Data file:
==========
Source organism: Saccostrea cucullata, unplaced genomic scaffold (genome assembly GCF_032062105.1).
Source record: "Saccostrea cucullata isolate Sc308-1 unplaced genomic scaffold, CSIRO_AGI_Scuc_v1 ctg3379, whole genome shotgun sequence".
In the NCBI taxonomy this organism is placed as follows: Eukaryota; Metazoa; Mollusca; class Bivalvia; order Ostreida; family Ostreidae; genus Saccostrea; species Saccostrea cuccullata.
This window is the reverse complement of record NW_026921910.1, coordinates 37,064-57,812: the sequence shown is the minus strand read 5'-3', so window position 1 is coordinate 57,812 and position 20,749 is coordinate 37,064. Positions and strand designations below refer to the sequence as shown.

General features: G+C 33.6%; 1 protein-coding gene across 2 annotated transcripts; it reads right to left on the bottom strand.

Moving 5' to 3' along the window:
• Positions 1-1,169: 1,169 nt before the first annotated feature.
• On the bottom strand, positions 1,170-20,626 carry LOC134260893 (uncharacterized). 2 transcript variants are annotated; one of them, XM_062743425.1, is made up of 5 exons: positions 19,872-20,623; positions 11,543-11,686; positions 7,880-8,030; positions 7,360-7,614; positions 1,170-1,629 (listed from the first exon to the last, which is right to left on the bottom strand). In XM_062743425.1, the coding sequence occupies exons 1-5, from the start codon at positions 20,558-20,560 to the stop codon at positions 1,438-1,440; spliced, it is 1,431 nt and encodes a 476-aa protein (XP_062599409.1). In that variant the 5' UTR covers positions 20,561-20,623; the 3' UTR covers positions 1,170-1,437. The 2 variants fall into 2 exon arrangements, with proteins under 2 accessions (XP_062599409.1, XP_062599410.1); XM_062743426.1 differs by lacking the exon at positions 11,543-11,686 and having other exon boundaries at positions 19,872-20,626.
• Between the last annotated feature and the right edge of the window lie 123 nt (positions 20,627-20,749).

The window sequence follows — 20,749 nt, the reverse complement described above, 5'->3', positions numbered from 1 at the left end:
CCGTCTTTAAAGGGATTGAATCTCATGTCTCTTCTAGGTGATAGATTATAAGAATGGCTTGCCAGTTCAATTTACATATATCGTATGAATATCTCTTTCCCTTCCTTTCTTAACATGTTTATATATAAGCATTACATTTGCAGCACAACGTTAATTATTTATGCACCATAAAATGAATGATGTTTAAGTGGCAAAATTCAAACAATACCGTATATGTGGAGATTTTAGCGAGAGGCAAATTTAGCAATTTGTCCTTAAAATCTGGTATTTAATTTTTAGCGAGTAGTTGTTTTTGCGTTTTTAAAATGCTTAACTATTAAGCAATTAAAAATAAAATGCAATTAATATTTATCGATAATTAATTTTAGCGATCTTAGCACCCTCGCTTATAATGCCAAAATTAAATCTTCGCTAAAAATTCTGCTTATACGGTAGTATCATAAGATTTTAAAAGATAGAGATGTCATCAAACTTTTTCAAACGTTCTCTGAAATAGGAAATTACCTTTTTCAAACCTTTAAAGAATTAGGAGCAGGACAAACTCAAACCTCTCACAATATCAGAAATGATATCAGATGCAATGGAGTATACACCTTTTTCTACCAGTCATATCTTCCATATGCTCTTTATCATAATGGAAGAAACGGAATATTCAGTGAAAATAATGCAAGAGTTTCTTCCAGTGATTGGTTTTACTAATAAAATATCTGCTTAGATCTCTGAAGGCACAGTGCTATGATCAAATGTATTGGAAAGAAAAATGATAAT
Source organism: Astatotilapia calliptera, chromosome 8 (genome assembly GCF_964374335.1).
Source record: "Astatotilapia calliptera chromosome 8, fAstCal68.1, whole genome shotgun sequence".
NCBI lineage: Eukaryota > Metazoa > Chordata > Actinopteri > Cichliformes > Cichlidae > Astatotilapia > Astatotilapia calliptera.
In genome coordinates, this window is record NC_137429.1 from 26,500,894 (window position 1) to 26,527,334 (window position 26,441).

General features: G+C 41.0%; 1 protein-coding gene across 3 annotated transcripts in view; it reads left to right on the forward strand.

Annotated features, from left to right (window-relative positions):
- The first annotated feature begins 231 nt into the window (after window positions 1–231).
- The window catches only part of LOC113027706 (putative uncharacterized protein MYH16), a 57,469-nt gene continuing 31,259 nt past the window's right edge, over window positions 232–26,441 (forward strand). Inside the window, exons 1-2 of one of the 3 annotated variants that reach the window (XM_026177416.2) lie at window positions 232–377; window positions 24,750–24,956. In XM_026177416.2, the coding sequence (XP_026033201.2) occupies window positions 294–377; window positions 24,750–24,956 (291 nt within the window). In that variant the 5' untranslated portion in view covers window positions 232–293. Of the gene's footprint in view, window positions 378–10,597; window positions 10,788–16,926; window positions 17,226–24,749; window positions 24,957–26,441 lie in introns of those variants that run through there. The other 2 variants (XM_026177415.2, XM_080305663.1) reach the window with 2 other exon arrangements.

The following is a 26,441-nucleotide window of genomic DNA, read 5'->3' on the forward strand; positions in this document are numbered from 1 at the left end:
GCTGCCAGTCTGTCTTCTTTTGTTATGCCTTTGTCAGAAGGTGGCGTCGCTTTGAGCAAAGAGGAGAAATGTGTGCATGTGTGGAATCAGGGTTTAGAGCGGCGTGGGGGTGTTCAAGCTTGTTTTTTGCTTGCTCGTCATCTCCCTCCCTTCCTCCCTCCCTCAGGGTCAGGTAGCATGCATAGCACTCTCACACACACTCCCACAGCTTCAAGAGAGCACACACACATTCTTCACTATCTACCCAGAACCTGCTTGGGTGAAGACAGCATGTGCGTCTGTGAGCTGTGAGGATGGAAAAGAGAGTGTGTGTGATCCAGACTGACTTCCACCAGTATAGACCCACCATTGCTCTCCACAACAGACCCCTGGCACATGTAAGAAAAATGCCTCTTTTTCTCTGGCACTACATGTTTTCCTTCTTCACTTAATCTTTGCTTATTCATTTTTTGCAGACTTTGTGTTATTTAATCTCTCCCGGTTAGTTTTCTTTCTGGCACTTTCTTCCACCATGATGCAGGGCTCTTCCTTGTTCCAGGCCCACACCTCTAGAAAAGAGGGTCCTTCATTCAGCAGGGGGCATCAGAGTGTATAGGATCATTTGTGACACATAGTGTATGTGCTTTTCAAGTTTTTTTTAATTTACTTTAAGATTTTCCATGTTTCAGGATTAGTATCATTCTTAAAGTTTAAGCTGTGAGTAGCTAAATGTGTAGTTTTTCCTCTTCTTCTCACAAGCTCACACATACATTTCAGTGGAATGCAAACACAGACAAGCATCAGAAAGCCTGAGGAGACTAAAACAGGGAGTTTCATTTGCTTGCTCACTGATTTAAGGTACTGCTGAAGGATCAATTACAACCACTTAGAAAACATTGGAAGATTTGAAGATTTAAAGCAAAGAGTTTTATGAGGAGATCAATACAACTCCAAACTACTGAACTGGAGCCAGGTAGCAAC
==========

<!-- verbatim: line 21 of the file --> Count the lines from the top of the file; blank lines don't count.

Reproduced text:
GCTGCCAGTCTGTCTTCTTTTGTTATGCCTTTGTCAGAAGGTGGCGTCGCTTTGAGCAAAGAGGAGAAATGTGTGCATGTGTGGAATCAGGGTTTAGAGCGGCGTGGGGGTGTTCAAGCTTGTTTTTTGCTTGCTCGTCATCTCCCTCCCTTCCTCCCTCCCTCAGGGTCAGGTAGCATGCATAGCACTCTCACACACACTCCCACAGCTTCAAGAGAGCACACACACATTCTTCACTATCTACCCAGAACCTGCTTGGGTGAAGACAGCATGTGCGTCTGTGAGCTGTGAGGATGGAAAAGAGAGTGTGTGTGATCCAGACTGACTTCCACCAGTATAGACCCACCATTGCTCTCCACAACAGACCCCTGGCACATGTAAGAAAAATGCCTCTTTTTCTCTGGCACTACATGTTTTCCTTCTTCACTTAATCTTTGCTTATTCATTTTTTGCAGACTTTGTGTTATTTAATCTCTCCCGGTTAGTTTTCTTTCTGGCACTTTCTTCCACCATGATGCAGGGCTCTTCCTTGTTCCAGGCCCACACCTCTAGAAAAGAGGGTCCTTCATTCAGCAGGGGGCATCAGAGTGTATAGGATCATTTGTGACACATAGTGTATGTGCTTTTCAAGTTTTTTTTAATTTACTTTAAGATTTTCCATGTTTCAGGATTAGTATCATTCTTAAAGTTTAAGCTGTGAGTAGCTAAATGTGTAGTTTTTCCTCTTCTTCTCACAAGCTCACACATACATTTCAGTGGAATGCAAACACAGACAAGCATCAGAAAGCCTGAGGAGACTAAAACAGGGAGTTTCATTTGCTTGCTCACTGATTTAAGGTACTGCTGAAGGATCAATTACAACCACTTAGAAAACATTGGAAGATTTGAAGATTTAAAGCAAAGAGTTTTATGAGGAGATCAATACAACTCCAAACTACTGAACTGGAGCCAGGTAGCAAC